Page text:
[behold? What doth she look on ?-whom doth she Her hero slain upon the beach of Troy? His vital presence-his corporeal mould? It is—if sense deceive her not-'tis he! And a god leads him-winged Mercury !
And nearer to the river's trembling edge There grew broad flag-flowers, purple
prankt with white, And starry river buds among the sedge, And floating water - lilies, broad and
bright, Which lit the oak that overhung the hedge With moonlight beams of their own watery light;
(green And bulrushes, and reeds of such deep As soothed the dazzled eye with sober sheen.
Mild Hermes spake, and touched her with
his wand That calms all fear: “Such grace hath
crowned thy prayer, Laodamia: that at love's command Thy husband walks the paths of upper air: He comes to tarry with thee three hours'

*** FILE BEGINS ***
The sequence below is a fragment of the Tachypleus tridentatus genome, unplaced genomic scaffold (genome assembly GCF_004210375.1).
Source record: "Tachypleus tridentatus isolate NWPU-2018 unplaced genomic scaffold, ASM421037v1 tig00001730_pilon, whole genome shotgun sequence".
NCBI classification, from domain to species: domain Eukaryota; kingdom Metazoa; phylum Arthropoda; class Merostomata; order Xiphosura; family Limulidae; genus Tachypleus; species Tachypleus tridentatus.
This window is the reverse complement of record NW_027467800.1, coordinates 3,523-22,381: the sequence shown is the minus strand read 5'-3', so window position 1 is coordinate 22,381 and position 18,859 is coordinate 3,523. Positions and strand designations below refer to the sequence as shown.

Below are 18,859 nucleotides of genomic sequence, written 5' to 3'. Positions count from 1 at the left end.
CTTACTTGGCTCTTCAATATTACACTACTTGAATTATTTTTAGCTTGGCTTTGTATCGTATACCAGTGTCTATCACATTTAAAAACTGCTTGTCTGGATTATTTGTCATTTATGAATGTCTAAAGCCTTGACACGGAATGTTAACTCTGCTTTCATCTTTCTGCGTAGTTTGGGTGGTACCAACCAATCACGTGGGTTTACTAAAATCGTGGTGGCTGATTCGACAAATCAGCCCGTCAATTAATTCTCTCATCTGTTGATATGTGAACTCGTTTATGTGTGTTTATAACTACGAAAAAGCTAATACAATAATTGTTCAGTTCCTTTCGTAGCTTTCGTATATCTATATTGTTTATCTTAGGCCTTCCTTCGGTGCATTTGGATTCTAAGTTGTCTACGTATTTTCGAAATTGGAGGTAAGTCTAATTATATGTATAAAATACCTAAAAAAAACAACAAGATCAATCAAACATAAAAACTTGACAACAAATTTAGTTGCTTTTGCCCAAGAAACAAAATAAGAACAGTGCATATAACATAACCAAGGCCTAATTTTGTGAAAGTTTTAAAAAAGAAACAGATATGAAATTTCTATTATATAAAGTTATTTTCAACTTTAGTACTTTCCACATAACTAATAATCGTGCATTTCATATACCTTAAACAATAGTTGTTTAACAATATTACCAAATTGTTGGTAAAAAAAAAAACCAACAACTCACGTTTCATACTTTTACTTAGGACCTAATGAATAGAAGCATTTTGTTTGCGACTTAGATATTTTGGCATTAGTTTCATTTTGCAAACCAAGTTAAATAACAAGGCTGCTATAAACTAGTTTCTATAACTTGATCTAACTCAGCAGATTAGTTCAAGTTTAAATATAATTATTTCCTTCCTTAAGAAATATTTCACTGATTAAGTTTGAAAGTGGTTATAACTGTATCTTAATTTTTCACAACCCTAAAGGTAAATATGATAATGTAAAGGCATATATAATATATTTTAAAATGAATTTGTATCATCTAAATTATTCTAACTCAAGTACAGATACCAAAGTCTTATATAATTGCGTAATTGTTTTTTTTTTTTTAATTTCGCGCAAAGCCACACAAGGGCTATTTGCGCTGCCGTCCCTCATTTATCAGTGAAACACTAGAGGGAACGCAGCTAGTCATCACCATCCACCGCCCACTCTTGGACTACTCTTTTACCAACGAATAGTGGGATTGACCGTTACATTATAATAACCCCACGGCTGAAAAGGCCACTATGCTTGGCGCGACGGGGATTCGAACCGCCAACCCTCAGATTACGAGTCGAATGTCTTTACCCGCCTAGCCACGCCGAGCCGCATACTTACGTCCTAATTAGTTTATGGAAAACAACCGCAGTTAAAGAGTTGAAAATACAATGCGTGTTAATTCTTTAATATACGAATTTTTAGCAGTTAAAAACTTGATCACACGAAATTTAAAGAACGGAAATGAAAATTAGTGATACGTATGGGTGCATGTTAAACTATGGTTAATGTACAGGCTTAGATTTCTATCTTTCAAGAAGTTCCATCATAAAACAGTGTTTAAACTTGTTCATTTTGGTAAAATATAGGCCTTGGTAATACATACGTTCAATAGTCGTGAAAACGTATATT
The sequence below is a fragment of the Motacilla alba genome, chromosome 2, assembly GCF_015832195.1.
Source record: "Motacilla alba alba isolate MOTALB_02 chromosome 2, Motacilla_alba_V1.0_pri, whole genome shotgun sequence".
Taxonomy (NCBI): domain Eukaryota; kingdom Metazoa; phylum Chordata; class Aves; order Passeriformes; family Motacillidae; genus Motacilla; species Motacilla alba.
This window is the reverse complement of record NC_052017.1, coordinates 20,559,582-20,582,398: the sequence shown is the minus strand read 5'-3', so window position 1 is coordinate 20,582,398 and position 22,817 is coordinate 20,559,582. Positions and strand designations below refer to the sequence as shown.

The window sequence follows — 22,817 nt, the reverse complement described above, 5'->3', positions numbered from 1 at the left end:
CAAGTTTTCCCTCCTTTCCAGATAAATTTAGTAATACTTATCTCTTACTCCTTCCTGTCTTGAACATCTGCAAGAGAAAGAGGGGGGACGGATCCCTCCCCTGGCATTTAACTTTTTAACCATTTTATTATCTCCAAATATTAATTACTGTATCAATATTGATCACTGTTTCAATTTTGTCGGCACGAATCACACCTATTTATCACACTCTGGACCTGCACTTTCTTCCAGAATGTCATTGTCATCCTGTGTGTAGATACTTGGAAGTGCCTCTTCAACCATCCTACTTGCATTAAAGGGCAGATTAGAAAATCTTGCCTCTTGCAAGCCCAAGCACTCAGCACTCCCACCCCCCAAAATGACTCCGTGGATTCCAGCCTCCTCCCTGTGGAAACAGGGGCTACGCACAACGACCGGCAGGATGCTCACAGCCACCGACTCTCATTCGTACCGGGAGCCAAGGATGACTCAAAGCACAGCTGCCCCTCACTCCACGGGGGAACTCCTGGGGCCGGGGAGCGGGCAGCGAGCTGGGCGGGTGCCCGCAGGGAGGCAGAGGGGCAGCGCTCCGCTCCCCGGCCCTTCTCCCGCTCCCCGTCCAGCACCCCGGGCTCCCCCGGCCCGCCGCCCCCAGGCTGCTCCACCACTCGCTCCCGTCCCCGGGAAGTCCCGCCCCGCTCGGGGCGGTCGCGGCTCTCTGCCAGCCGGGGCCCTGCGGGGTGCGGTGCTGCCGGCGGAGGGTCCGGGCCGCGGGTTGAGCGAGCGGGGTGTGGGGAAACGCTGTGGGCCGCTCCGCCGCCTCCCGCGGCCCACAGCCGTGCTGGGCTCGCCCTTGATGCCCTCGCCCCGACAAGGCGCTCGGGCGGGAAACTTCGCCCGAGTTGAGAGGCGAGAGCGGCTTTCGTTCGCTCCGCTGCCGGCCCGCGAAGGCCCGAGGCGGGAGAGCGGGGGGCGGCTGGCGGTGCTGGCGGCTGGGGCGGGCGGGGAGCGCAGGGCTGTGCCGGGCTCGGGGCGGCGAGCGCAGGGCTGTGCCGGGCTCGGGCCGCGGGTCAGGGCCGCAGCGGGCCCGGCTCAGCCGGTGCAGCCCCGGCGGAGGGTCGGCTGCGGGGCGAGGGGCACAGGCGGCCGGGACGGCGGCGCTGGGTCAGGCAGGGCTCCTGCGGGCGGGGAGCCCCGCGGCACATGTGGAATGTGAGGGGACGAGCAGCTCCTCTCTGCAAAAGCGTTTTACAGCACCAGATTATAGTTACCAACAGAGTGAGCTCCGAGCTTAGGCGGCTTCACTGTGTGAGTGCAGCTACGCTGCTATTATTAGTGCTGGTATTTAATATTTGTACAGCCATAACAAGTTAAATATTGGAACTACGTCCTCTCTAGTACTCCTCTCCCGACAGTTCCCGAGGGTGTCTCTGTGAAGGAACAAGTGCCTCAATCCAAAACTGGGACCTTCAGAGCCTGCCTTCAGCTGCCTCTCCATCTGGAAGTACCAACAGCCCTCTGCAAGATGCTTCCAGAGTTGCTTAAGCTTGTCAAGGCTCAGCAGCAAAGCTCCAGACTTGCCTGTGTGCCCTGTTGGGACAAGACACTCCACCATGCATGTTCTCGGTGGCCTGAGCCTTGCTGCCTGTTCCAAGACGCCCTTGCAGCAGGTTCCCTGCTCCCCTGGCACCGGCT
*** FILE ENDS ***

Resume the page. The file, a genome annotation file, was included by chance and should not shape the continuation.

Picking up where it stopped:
space: Accept the gift-behold him face to face!'
Forth sprang the impassioned queen her
lord to clasp ! Again that consummation she essayed ; But unsubstantial form eludes her grasp As often as that eager grasp was made. The phantom parts—but parts to re-unite, And re-assume his place before her sight.
Methought that of these visionary flowers
I made a nosegay, bound in such a wizy That the same hues which in their natural
bowers Were mingled or opposed, the like array Kept these imprisoned children of the Hours
[gay, Within my hand, -and then, elate and I hastened to the spot whence I had come, That I might there present it, -Oh! to
“Protesilàus, lo! thy guide is gone! Confirm, I pray, the vision with thy voice: This is our palace, -yonder is thy throne: Speak, and the floor thou tread'st on will
rejoice. Not to appal me have the gods bestowed This precious boon, and blest a sad abode."